There are no miracle shortcuts when it comes to learning how to run better. If you want to be a better runner, you need to be consistent in your running practices. Go out for a run every day, even if it’s only for ten minutes, or set aside three days a week for a long run, but then make sure you stick to the schedule. The more you practice, the better your running will get.
- Write down your current stats. Using a small notebook, jot down how frequently you run, how many miles and what your regular speed is. Note how long it takes you to run a mile and how you feel after it. If you’re out of breath, you’ll need to work on your cardiovascular fitness. If your legs are tired, you might want to do some lower body weight training to strengthen your muscles. Before you can learn to run better, you need to understand your current place.
- Have a goal in mind. You can’t improve and run better if you don’t have an ultimate place you want to reach. Whether you want to run a marathon next year, improve your speed or be able to last longer, make sure you are clear on what you want to achieve before you set out to try it.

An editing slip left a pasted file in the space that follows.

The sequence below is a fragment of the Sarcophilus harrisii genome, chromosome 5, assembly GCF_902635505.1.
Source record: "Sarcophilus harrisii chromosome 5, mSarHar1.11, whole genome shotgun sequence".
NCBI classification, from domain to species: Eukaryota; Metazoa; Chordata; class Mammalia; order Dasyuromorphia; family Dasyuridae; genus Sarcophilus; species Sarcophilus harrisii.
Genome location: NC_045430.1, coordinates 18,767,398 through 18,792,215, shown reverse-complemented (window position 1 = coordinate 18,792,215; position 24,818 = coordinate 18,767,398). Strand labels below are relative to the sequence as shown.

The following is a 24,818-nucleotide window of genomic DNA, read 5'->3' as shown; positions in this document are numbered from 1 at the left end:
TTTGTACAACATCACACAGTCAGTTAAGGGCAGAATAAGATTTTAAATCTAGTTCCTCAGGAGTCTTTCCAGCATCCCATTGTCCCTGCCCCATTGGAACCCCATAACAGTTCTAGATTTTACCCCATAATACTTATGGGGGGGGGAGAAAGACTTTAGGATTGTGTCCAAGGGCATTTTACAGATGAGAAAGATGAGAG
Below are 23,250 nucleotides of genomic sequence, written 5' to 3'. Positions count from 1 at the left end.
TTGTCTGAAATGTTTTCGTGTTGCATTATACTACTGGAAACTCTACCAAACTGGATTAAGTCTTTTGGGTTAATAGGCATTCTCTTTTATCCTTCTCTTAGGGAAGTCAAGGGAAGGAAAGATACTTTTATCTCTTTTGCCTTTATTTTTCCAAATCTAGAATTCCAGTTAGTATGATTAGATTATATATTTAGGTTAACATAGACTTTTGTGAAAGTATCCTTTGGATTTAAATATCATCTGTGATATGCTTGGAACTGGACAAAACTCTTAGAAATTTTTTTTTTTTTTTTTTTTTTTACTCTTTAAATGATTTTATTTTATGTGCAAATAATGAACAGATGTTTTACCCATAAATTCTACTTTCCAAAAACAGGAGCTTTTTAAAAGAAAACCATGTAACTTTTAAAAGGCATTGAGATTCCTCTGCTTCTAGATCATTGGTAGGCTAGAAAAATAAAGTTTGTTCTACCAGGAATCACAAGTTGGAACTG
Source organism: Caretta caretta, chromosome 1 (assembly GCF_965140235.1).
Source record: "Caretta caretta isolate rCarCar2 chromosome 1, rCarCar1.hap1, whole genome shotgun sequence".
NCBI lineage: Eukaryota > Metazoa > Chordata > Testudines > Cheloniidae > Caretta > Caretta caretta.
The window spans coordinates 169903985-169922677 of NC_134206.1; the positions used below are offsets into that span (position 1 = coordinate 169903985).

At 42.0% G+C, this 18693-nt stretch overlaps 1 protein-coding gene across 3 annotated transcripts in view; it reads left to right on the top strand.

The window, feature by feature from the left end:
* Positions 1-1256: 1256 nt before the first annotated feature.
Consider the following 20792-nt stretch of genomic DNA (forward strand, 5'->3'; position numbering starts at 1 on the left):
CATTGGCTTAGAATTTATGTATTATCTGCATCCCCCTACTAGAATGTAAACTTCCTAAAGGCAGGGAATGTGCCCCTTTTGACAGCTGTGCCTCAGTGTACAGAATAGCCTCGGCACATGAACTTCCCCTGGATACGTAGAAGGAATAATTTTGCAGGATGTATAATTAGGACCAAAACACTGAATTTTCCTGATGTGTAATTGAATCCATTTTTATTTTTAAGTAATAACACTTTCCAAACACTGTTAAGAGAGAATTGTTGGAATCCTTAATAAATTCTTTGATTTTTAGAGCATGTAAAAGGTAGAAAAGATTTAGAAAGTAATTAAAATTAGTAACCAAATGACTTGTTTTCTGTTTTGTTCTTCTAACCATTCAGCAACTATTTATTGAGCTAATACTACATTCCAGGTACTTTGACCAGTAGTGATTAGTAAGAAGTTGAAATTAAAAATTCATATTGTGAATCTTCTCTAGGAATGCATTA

- Push yourself a little more every week. If you normally run for fifteen minutes before you’re exhausted, try running for sixteen or seventeen minutes the next time you go out. Do it for a whole week and your body should get used to it. Once sixteen minutes feel natural, increase the running time by two or three minutes. Continue until you reach your goal.
- Find a running coach. If you can afford to train with a professional, do it. You’ll learn techniques on how to improve muscle resistance, cardiovascular endurance and form. A running coach is not the same as a personal trainer. Look for a qualified coach on a running website or in a magazine, or ask about one at a local sports store.
What Others Are Reading Right Now.
6 Signs She Wants You to Come Talk to Her at the Bar
These not-so-subtle hints mean legit interest—and time for action.
10 Types of Tattoos Women Love
That dumb bet you lost in college? It’s actually endearing.
Acting, comedy and strong spirits converge in Speakeasy. When host Russell Peters interviews entertainers about all sorts of topics, neither the drinks nor the conversation is wate …